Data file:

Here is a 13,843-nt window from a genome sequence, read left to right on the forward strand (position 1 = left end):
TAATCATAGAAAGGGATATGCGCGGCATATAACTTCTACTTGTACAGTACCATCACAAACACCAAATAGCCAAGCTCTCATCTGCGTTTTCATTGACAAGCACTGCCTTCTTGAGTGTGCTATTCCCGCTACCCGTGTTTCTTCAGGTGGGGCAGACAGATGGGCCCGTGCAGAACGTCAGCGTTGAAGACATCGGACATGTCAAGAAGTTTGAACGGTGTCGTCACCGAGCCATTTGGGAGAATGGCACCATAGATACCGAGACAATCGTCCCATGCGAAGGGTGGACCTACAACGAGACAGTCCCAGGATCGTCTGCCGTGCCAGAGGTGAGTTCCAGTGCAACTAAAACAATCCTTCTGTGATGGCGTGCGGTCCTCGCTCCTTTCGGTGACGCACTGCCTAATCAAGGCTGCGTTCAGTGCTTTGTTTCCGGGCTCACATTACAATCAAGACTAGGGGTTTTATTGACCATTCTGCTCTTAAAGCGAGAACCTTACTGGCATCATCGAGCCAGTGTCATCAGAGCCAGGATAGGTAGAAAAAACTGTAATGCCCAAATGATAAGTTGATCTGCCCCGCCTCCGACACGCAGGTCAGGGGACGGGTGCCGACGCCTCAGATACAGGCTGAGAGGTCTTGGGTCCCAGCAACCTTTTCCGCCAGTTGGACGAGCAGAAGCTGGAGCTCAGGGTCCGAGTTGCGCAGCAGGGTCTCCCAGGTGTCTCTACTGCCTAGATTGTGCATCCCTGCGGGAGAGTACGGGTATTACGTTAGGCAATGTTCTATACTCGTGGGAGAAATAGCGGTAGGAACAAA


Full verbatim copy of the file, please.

Here is a 13,843-nt window from a genome sequence, read left to right on the forward strand (position 1 = left end):
TAATCATAGAAAGGGATATGCGCGGCATATAACTTCTACTTGTACAGTACCATCACAAACACCAAATAGCCAAGCTCTCATCTGCGTTTTCATTGACAAGCACTGCCTTCTTGAGTGTGCTATTCCCGCTACCCGTGTTTCTTCAGGTGGGGCAGACAGATGGGCCCGTGCAGAACGTCAGCGTTGAAGACATCGGACATGTCAAGAAGTTTGAACGGTGTCGTCACCGAGCCATTTGGGAGAATGGCACCATAGATACCGAGACAATCGTCCCATGCGAAGGGTGGACCTACAACGAGACAGTCCCAGGATCGTCTGCCGTGCCAGAGGTGAGTTCCAGTGCAACTAAAACAATCCTTCTGTGATGGCGTGCGGTCCTCGCTCCTTTCGGTGACGCACTGCCTAATCAAGGCTGCGTTCAGTGCTTTGTTTCCGGGCTCACATTACAATCAAGACTAGGGGTTTTATTGACCATTCTGCTCTTAAAGCGAGAACCTTACTGGCATCATCGAGCCAGTGTCATCAGAGCCAGGATAGGTAGAAAAAACTGTAATGCCCAAATGATAAGTTGATCTGCCCCGCCTCCGACACGCAGGTCAGGGGACGGGTGCCGACGCCTCAGATACAGGCTGAGAGGTCTTGGGTCCCAGCAACCTTTTCCGCCAGTTGGACGAGCAGAAGCTGGAGCTCAGGGTCCGAGTTGCGCAGCAGGGTCTCCCAGGTGTCTCTACTGCCTAGATTGTGCATCCCTGCGGGAGAGTACGGGTATTACGTTAGGCAATGTTCTATACTCGTGGGAGAAATAGCGGTAGGAACAAA